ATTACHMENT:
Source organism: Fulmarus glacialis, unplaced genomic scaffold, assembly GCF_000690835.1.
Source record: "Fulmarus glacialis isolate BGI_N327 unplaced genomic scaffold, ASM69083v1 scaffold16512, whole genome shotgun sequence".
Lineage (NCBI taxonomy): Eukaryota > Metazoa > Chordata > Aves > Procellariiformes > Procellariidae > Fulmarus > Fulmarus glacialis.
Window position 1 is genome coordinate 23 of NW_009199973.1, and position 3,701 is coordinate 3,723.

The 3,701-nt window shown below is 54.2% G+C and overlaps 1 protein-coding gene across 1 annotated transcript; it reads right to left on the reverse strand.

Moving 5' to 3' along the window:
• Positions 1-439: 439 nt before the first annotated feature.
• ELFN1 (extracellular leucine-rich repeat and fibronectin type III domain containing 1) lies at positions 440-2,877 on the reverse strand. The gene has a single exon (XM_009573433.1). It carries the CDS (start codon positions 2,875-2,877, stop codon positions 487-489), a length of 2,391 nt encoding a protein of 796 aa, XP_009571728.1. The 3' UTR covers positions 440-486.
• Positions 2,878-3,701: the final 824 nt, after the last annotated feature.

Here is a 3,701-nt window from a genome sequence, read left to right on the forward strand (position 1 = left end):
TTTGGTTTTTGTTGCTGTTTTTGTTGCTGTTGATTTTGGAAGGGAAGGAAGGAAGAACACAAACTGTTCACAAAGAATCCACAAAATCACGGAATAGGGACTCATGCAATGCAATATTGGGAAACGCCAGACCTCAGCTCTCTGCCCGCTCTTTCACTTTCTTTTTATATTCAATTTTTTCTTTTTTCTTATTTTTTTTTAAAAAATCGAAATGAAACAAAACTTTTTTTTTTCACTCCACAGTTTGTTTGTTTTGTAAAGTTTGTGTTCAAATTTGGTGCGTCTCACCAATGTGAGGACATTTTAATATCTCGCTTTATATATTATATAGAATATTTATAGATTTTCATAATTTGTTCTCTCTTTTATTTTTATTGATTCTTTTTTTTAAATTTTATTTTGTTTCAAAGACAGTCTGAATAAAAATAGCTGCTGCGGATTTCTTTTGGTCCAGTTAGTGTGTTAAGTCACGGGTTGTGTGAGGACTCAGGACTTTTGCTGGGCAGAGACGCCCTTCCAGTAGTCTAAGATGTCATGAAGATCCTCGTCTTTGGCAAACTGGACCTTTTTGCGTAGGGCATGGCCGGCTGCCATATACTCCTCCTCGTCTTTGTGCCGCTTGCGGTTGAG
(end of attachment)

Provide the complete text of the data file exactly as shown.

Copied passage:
Source organism: Fulmarus glacialis, unplaced genomic scaffold, assembly GCF_000690835.1.
Source record: "Fulmarus glacialis isolate BGI_N327 unplaced genomic scaffold, ASM69083v1 scaffold16512, whole genome shotgun sequence".
Lineage (NCBI taxonomy): Eukaryota > Metazoa > Chordata > Aves > Procellariiformes > Procellariidae > Fulmarus > Fulmarus glacialis.
Window position 1 is genome coordinate 23 of NW_009199973.1, and position 3,701 is coordinate 3,723.

The 3,701-nt window shown below is 54.2% G+C and overlaps 1 protein-coding gene across 1 annotated transcript; it reads right to left on the reverse strand.

Moving 5' to 3' along the window:
• Positions 1-439: 439 nt before the first annotated feature.
• ELFN1 (extracellular leucine-rich repeat and fibronectin type III domain containing 1) lies at positions 440-2,877 on the reverse strand. The gene has a single exon (XM_009573433.1). It carries the CDS (start codon positions 2,875-2,877, stop codon positions 487-489), a length of 2,391 nt encoding a protein of 796 aa, XP_009571728.1. The 3' UTR covers positions 440-486.
• Positions 2,878-3,701: the final 824 nt, after the last annotated feature.

Here is a 3,701-nt window from a genome sequence, read left to right on the forward strand (position 1 = left end):
TTTGGTTTTTGTTGCTGTTTTTGTTGCTGTTGATTTTGGAAGGGAAGGAAGGAAGAACACAAACTGTTCACAAAGAATCCACAAAATCACGGAATAGGGACTCATGCAATGCAATATTGGGAAACGCCAGACCTCAGCTCTCTGCCCGCTCTTTCACTTTCTTTTTATATTCAATTTTTTCTTTTTTCTTATTTTTTTTTAAAAAATCGAAATGAAACAAAACTTTTTTTTTTCACTCCACAGTTTGTTTGTTTTGTAAAGTTTGTGTTCAAATTTGGTGCGTCTCACCAATGTGAGGACATTTTAATATCTCGCTTTATATATTATATAGAATATTTATAGATTTTCATAATTTGTTCTCTCTTTTATTTTTATTGATTCTTTTTTTTAAATTTTATTTTGTTTCAAAGACAGTCTGAATAAAAATAGCTGCTGCGGATTTCTTTTGGTCCAGTTAGTGTGTTAAGTCACGGGTTGTGTGAGGACTCAGGACTTTTGCTGGGCAGAGACGCCCTTCCAGTAGTCTAAGATGTCATGAAGATCCTCGTCTTTGGCAAACTGGACCTTTTTGCGTAGGGCATGGCCGGCTGCCATATACTCCTCCTCGTCTTTGTGCCGCTTGCGGTTGAG